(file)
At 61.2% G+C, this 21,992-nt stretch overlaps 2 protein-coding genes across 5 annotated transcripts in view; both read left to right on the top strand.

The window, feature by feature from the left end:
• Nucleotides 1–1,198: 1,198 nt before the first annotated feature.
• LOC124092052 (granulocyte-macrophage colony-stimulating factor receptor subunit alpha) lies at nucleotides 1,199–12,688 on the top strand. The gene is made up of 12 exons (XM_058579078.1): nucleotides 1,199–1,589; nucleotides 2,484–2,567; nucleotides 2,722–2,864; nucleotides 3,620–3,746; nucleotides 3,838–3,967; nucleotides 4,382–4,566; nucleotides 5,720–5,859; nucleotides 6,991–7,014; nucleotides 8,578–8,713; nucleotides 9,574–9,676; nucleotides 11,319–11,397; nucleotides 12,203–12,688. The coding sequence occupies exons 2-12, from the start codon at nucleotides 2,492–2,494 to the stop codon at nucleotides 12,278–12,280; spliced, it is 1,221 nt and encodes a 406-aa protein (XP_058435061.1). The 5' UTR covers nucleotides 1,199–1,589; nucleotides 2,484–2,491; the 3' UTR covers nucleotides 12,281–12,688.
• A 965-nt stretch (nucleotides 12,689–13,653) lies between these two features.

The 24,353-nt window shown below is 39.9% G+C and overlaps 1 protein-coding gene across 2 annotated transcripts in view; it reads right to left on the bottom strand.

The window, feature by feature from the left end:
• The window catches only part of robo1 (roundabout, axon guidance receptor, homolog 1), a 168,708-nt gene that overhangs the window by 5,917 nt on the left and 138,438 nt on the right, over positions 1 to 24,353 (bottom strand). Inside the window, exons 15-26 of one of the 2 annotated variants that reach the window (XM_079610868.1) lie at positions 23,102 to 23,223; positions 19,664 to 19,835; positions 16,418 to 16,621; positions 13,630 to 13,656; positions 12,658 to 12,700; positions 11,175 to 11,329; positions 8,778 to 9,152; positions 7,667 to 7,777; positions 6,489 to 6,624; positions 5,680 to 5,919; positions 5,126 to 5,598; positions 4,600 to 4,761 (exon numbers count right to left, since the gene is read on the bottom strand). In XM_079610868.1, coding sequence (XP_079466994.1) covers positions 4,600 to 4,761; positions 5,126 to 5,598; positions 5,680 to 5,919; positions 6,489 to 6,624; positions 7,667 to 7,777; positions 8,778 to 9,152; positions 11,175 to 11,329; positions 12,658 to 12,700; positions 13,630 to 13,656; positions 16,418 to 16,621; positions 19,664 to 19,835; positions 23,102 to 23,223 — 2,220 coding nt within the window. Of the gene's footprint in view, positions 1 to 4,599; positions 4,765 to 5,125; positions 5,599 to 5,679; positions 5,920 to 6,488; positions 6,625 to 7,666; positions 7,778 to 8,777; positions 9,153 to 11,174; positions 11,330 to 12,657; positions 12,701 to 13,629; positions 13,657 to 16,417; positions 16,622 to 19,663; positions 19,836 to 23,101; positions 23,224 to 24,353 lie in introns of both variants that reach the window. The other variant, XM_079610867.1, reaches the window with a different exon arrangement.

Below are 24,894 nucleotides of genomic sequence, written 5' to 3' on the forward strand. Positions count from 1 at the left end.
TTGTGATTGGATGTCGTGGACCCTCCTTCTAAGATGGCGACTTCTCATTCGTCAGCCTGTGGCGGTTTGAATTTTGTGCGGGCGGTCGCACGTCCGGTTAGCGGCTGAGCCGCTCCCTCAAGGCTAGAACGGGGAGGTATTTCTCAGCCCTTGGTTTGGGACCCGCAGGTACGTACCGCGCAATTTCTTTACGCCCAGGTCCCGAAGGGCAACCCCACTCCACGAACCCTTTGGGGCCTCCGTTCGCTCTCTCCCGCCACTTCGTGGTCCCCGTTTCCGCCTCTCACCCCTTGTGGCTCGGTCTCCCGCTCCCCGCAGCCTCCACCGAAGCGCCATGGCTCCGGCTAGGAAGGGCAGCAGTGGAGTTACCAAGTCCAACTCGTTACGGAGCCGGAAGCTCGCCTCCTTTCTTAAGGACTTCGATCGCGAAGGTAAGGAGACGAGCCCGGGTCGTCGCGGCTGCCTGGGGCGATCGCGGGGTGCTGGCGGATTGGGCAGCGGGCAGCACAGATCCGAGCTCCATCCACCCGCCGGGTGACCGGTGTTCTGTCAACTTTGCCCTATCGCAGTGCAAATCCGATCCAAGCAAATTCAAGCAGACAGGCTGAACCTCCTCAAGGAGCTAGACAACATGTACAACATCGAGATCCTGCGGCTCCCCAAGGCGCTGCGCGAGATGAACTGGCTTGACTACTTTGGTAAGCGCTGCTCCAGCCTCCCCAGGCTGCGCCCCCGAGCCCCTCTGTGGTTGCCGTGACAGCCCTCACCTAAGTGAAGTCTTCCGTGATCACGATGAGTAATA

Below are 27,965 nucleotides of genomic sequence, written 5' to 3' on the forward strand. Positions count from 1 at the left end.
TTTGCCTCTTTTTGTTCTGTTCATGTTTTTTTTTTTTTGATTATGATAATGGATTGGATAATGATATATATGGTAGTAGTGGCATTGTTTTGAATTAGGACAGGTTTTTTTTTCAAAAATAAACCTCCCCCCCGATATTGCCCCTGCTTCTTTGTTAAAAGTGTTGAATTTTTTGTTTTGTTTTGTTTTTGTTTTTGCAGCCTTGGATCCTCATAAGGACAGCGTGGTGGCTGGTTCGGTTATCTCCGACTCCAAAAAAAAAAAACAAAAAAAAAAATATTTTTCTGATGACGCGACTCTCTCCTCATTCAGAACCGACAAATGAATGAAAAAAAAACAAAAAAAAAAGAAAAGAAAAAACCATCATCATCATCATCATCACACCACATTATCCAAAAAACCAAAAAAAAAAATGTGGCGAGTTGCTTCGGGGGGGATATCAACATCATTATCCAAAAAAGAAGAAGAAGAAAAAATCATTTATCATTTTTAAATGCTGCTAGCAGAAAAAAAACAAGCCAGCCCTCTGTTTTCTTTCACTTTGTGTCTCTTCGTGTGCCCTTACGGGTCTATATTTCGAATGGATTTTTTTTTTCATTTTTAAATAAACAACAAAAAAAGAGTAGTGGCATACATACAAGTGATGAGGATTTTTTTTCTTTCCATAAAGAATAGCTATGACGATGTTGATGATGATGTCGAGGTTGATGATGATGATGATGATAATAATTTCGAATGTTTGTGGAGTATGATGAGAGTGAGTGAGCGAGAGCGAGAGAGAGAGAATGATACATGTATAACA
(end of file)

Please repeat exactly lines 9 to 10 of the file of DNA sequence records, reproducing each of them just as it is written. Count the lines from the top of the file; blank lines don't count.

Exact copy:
Below are 24,894 nucleotides of genomic sequence, written 5' to 3' on the forward strand. Positions count from 1 at the left end.
TTGTGATTGGATGTCGTGGACCCTCCTTCTAAGATGGCGACTTCTCATTCGTCAGCCTGTGGCGGTTTGAATTTTGTGCGGGCGGTCGCACGTCCGGTTAGCGGCTGAGCCGCTCCCTCAAGGCTAGAACGGGGAGGTATTTCTCAGCCCTTGGTTTGGGACCCGCAGGTACGTACCGCGCAATTTCTTTACGCCCAGGTCCCGAAGGGCAACCCCACTCCACGAACCCTTTGGGGCCTCCGTTCGCTCTCTCCCGCCACTTCGTGGTCCCCGTTTCCGCCTCTCACCCCTTGTGGCTCGGTCTCCCGCTCCCCGCAGCCTCCACCGAAGCGCCATGGCTCCGGCTAGGAAGGGCAGCAGTGGAGTTACCAAGTCCAACTCGTTACGGAGCCGGAAGCTCGCCTCCTTTCTTAAGGACTTCGATCGCGAAGGTAAGGAGACGAGCCCGGGTCGTCGCGGCTGCCTGGGGCGATCGCGGGGTGCTGGCGGATTGGGCAGCGGGCAGCACAGATCCGAGCTCCATCCACCCGCCGGGTGACCGGTGTTCTGTCAACTTTGCCCTATCGCAGTGCAAATCCGATCCAAGCAAATTCAAGCAGACAGGCTGAACCTCCTCAAGGAGCTAGACAACATGTACAACATCGAGATCCTGCGGCTCCCCAAGGCGCTGCGCGAGATGAACTGGCTTGACTACTTTGGTAAGCGCTGCTCCAGCCTCCCCAGGCTGCGCCCCCGAGCCCCTCTGTGGTTGCCGTGACAGCCCTCACCTAAGTGAAGTCTTCCGTGATCACGATGAGTAATA